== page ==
“Knowledge is the only way for Europe to compete in the global market.” – Interview with MEP Sergio Cofferati

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Sergio Cofferati is an Italian MEP for the S&D Group and Vice-President of the Committee on Internal Market and Consumers Rights. Before, he was the leader of CGIL for eight years (1994-2002), the main Trade Union in Italy, and Mayor of the city of Bologna for a mandate (2004-2009). UNITEE met him in order to talk about European social issues and the need for a new European project.

Why did you decide to enter politics? Do you think that your previous experiences as Unionist and Mayor have given you an advantage in your job as an MEP?

When I left Bologna, I did not mean to run for the European elections. I wanted to spend some time with my family.

Nevertheless, when my party called me, I accepted and was elected. It has been, so far, a very interesting experience.

Undoubtedly, the things I had done before, both socially as a unionist, and as an administrator during five years as Mayor, have been very useful and are part of my training. I have been able to apply them here because the issues I deal with in Europe are very close to the ones I encountered before.

On January the 30th, the European Parliament approved the Report on the Single Market Governance of which you, as Vice-President of the IMCO Committee, have been rapporteur. Can you tell us, in a few words, what this document consists of and which effects it will have?

We tried to give an organic profile to the issues concerning the internal market. It is an area of huge interest for economic growth and for the uniformity of rights of individual living in Europe.

The report sets the good functioning of the internal market as a third priority objective in the EU’s economic action, together with macroeconomic policies and social work.

Indeed, a harmonic and regulated internal market is a strong tool to foster growth in single countries and in the whole European economy, in general. Real economy comes from the quality of goods and services produced in Europe, and it is very important that this aspect gets connected to broader vision.

The crisis has revealed some weaknesses of the European economy. How can Europe meet the challenges of a globalised world without losing its founding principles?

The crisis we have been through is the longest one of the last 50 years, and it has introduced unprecedented contracts, eroding rights. The absolute priority now is to reverse this negative tendency.

Conservative governments have imposed in Europe the politics of austerity, with the conviction that this could restart the market and the economy. This has not been the case, but it was not difficult to foresee.

Anyway, sadly, things have gone this way. Now we have to change course, since the European economy has to start growing again. To do that, we need Keynesian policies, such as big public investments fostering private initiatives. Secondly, we have to work on a model to compete on the global market, based on knowledge and focused on the quality of marketed products.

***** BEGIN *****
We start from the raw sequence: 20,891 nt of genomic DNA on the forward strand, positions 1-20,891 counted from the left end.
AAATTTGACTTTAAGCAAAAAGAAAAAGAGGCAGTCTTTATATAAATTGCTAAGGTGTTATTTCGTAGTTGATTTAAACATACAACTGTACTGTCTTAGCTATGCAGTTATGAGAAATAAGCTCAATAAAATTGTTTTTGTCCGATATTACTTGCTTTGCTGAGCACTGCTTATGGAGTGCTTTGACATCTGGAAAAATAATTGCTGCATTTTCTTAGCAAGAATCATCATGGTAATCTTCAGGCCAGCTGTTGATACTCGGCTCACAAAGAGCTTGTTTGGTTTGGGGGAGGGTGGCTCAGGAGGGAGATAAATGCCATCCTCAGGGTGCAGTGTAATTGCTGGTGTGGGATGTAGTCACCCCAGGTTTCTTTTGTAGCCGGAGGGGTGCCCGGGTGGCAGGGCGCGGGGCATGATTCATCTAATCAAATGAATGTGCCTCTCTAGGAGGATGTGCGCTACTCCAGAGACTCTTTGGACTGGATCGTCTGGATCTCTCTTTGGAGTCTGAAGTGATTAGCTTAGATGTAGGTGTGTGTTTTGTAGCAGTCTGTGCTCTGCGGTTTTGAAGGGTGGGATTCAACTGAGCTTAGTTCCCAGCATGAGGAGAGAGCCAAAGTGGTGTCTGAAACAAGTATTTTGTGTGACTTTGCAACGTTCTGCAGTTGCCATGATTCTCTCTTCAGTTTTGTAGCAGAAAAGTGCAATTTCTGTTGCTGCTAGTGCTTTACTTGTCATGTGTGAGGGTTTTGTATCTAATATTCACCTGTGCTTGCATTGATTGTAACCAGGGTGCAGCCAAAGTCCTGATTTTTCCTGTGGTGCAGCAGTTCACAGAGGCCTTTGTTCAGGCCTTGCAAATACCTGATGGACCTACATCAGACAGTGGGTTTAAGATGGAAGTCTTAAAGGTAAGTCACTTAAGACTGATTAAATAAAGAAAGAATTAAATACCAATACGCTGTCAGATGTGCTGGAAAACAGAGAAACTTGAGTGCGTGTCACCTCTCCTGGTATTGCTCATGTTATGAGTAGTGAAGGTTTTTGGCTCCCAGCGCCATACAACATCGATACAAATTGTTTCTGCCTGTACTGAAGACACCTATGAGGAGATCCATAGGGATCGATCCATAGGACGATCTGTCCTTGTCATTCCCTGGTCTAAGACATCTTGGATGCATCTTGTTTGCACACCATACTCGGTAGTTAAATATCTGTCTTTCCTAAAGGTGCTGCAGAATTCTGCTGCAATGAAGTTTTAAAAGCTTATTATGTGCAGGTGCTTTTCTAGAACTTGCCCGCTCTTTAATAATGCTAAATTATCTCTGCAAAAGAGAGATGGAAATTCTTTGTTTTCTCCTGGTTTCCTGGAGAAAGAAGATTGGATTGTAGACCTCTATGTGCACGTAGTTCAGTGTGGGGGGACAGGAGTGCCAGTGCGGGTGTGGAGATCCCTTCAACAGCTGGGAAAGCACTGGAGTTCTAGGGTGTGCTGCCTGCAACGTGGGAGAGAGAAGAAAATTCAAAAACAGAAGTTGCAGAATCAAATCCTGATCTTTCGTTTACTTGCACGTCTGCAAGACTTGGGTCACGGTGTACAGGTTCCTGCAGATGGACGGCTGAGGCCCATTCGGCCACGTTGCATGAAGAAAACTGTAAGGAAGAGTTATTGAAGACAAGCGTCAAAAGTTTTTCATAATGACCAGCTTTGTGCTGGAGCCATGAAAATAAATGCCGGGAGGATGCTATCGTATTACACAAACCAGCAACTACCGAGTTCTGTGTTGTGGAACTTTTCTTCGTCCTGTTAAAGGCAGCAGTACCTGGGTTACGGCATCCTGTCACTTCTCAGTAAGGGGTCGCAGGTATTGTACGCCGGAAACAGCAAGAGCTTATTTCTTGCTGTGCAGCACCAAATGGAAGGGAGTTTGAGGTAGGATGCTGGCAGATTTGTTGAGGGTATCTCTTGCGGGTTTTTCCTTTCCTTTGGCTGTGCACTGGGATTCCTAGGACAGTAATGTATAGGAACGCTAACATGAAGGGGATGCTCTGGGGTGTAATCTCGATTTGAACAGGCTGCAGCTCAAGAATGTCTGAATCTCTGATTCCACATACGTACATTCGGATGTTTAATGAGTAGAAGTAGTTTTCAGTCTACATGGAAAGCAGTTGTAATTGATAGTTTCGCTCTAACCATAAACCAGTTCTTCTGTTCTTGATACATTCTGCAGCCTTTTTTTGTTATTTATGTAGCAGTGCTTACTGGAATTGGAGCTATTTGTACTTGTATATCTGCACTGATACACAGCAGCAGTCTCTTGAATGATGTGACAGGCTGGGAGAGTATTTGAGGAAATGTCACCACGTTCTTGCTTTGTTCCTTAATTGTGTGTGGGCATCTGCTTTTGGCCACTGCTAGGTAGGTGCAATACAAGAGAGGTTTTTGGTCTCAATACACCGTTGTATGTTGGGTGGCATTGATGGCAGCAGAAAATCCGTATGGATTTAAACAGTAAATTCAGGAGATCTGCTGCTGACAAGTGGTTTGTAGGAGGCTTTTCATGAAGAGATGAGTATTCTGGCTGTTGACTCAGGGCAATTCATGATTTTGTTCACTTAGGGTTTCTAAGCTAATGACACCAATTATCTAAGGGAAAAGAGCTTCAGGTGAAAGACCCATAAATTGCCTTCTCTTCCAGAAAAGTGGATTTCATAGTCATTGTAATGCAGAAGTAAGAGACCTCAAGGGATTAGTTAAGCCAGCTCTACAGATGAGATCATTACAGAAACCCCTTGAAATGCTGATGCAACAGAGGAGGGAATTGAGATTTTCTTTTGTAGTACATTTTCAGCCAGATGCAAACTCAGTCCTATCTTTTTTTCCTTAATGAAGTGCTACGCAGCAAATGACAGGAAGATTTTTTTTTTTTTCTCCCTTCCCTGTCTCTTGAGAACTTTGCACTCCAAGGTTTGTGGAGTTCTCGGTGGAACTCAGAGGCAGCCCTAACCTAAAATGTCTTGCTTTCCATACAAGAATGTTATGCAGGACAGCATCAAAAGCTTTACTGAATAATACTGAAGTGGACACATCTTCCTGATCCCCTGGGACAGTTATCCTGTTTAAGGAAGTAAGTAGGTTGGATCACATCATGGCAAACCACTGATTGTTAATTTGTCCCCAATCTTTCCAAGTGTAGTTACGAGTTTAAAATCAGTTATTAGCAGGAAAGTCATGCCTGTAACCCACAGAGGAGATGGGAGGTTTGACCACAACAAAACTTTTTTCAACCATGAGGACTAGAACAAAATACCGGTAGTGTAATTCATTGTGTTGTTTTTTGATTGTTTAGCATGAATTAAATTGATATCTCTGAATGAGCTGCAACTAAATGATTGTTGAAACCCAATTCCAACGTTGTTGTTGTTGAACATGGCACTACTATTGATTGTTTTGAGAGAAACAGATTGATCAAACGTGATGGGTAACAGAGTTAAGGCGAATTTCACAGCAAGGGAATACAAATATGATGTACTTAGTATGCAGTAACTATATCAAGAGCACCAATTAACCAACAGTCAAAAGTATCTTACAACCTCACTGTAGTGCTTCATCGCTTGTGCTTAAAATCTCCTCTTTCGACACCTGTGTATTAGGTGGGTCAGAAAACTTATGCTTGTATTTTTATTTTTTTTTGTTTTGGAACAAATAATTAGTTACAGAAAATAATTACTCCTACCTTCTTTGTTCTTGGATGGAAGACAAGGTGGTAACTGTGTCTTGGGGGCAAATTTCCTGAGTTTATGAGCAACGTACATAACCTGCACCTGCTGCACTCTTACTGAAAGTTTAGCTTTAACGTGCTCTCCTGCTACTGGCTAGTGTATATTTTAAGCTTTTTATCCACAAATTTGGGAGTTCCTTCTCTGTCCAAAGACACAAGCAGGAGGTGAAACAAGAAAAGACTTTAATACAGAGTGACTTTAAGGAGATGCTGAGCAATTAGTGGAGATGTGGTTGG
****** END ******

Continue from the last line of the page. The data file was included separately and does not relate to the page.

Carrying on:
I believe that, only in this way, will the trend be reversed.

More specifically, one of the most serious problems in the EU today is youth unemployment, now at 22.6%. Which solutions do you advocate for?

The crisis has led to worrying increases in unemployment and poverty. Young people are the subjects hit the hardest, because they enter the job market and cannot find a position.

The EU has, therefore, introduced “Youth Guarantee”, temporarily helping the unemployed. I believe that what Europe has to do for youth is, on the one side, take the path towards growth and, on the other, strengthen the tools for knowledge in schools.

Only through knowledge it is possible to compete on the job market and not be subjected to its ups and downs. It is fundamental for Europe to focus on these aspects, because they are very important for the future of the Union.

The next European elections approach, but distrust towards Europe has never been so strong. What has gone wrong with the European project?

Obviously, the economic crisis has had very negative consequences because, when people see their life conditions get worse, they look for a scapegoat.

National political forces’ policies and behaviours have been questionable, since they have constantly shifted the blame on Europe, while, in truth, the fault lies on bad policies of individual Member States.

Nevertheless, crisis is just one of two reasons: the second one is that the process for the constitution of a political Europe, having the main focus on citizens, has been suspended.

The European dream must be recovered, by re-launching the project of “the United States of Europe”. I even believe in drafting a new Treaty, moving even more competences and responsibilities from Member States towards communitarian institutions.

Only through a rediscovery of the Founding Fathers’ aspirations it will be possible to give a successful response to such exasperated nationalistic tensions.

Therefore, in the next years, Europe has to work on two levels: an immediate economic action responding to people’s needs and, on the longer term, a high-profile institutional project.

European Federalism: Can it be a realistic priority for the next European Parliament?

Personally, I consider it as a priority. And I think this is a battle that has to be fought by Progressive forces.

Then, of course, the outcomes of such political fights can be seen only at the end. But to stand still would be absurd and counterproductive. Not only because we believe in this project, but also because today’s challenges can be better met if, together with the attention to people’s material conditions, we make Europe appealing again by holding firm to our values.


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